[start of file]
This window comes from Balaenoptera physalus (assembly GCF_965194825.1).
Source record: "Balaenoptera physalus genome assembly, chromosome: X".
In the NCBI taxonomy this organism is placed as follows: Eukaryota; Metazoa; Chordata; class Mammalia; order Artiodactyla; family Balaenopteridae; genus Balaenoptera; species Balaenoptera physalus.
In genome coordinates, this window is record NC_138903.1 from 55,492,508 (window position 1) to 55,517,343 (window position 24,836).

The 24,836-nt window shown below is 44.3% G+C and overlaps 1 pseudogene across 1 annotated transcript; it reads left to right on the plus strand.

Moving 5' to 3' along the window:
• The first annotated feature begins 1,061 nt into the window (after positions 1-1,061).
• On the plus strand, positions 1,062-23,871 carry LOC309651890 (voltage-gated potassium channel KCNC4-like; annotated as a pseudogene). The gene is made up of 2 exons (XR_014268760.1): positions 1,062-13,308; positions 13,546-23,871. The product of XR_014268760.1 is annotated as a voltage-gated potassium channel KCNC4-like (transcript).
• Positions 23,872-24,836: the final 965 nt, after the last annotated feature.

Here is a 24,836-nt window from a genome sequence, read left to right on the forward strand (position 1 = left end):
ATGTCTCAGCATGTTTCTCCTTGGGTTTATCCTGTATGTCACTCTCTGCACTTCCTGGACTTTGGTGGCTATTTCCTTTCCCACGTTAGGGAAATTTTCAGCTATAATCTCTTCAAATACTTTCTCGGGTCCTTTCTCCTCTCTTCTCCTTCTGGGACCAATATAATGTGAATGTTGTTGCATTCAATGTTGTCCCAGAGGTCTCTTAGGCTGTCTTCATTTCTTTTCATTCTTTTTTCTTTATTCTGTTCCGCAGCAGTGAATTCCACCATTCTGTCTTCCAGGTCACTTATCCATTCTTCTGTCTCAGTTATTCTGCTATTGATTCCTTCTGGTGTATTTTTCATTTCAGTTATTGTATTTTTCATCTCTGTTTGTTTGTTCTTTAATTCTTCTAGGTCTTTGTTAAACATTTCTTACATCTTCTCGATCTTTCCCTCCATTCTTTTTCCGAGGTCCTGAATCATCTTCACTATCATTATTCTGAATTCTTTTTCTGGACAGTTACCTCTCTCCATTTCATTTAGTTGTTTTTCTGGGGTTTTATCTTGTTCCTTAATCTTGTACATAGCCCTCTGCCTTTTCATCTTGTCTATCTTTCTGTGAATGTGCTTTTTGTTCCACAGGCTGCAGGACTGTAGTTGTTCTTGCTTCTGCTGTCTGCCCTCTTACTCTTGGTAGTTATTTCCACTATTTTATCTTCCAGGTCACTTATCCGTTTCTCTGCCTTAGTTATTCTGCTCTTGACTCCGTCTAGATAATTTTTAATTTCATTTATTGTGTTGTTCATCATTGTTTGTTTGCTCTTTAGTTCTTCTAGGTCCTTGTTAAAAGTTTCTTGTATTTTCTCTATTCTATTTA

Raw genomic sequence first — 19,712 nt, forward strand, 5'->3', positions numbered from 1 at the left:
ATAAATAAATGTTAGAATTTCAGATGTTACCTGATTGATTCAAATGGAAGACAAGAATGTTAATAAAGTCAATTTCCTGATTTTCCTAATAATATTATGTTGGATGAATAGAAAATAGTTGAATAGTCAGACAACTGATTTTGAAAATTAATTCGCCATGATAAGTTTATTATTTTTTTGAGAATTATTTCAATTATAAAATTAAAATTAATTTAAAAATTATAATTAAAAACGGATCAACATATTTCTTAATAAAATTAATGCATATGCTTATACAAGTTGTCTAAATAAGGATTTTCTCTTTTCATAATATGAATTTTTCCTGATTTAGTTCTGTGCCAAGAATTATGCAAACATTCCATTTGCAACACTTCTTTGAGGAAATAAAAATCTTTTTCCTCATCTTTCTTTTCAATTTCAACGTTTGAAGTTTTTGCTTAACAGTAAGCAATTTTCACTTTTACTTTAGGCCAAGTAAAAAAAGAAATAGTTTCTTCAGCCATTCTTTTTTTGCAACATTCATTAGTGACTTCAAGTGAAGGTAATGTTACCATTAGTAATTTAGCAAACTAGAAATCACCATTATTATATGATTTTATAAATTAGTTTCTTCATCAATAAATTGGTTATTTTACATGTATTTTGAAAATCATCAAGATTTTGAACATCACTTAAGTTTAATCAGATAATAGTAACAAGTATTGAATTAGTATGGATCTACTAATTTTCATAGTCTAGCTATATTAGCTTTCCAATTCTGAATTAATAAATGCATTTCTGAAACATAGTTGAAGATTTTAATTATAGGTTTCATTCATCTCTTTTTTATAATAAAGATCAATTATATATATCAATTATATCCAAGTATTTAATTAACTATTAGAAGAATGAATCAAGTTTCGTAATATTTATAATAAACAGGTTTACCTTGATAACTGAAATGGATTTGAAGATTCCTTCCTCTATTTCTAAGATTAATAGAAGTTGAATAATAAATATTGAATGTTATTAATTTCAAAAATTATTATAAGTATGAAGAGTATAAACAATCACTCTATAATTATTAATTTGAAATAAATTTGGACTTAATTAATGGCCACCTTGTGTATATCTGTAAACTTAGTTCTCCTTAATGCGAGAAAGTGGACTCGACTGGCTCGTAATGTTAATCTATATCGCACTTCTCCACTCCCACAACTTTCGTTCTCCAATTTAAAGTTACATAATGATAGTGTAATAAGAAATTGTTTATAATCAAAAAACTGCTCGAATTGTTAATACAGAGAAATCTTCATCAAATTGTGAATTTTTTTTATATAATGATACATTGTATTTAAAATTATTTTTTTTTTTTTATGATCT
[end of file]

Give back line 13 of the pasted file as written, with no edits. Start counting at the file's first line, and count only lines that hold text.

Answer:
ATAAATAAATGTTAGAATTTCAGATGTTACCTGATTGATTCAAATGGAAGACAAGAATGTTAATAAAGTCAATTTCCTGATTTTCCTAATAATATTATGTTGGATGAATAGAAAATAGTTGAATAGTCAGACAACTGATTTTGAAAATTAATTCGCCATGATAAGTTTATTATTTTTTTGAGAATTATTTCAATTATAAAATTAAAATTAATTTAAAAATTATAATTAAAAACGGATCAACATATTTCTTAATAAAATTAATGCATATGCTTATACAAGTTGTCTAAATAAGGATTTTCTCTTTTCATAATATGAATTTTTCCTGATTTAGTTCTGTGCCAAGAATTATGCAAACATTCCATTTGCAACACTTCTTTGAGGAAATAAAAATCTTTTTCCTCATCTTTCTTTTCAATTTCAACGTTTGAAGTTTTTGCTTAACAGTAAGCAATTTTCACTTTTACTTTAGGCCAAGTAAAAAAAGAAATAGTTTCTTCAGCCATTCTTTTTTTGCAACATTCATTAGTGACTTCAAGTGAAGGTAATGTTACCATTAGTAATTTAGCAAACTAGAAATCACCATTATTATATGATTTTATAAATTAGTTTCTTCATCAATAAATTGGTTATTTTACATGTATTTTGAAAATCATCAAGATTTTGAACATCACTTAAGTTTAATCAGATAATAGTAACAAGTATTGAATTAGTATGGATCTACTAATTTTCATAGTCTAGCTATATTAGCTTTCCAATTCTGAATTAATAAATGCATTTCTGAAACATAGTTGAAGATTTTAATTATAGGTTTCATTCATCTCTTTTTTATAATAAAGATCAATTATATATATCAATTATATCCAAGTATTTAATTAACTATTAGAAGAATGAATCAAGTTTCGTAATATTTATAATAAACAGGTTTACCTTGATAACTGAAATGGATTTGAAGATTCCTTCCTCTATTTCTAAGATTAATAGAAGTTGAATAATAAATATTGAATGTTATTAATTTCAAAAATTATTATAAGTATGAAGAGTATAAACAATCACTCTATAATTATTAATTTGAAATAAATTTGGACTTAATTAATGGCCACCTTGTGTATATCTGTAAACTTAGTTCTCCTTAATGCGAGAAAGTGGACTCGACTGGCTCGTAATGTTAATCTATATCGCACTTCTCCACTCCCACAACTTTCGTTCTCCAATTTAAAGTTACATAATGATAGTGTAATAAGAAATTGTTTATAATCAAAAAACTGCTCGAATTGTTAATACAGAGAAATCTTCATCAAATTGTGAATTTTTTTTATATAATGATACATTGTATTTAAAATTATTTTTTTTTTTTTATGATCT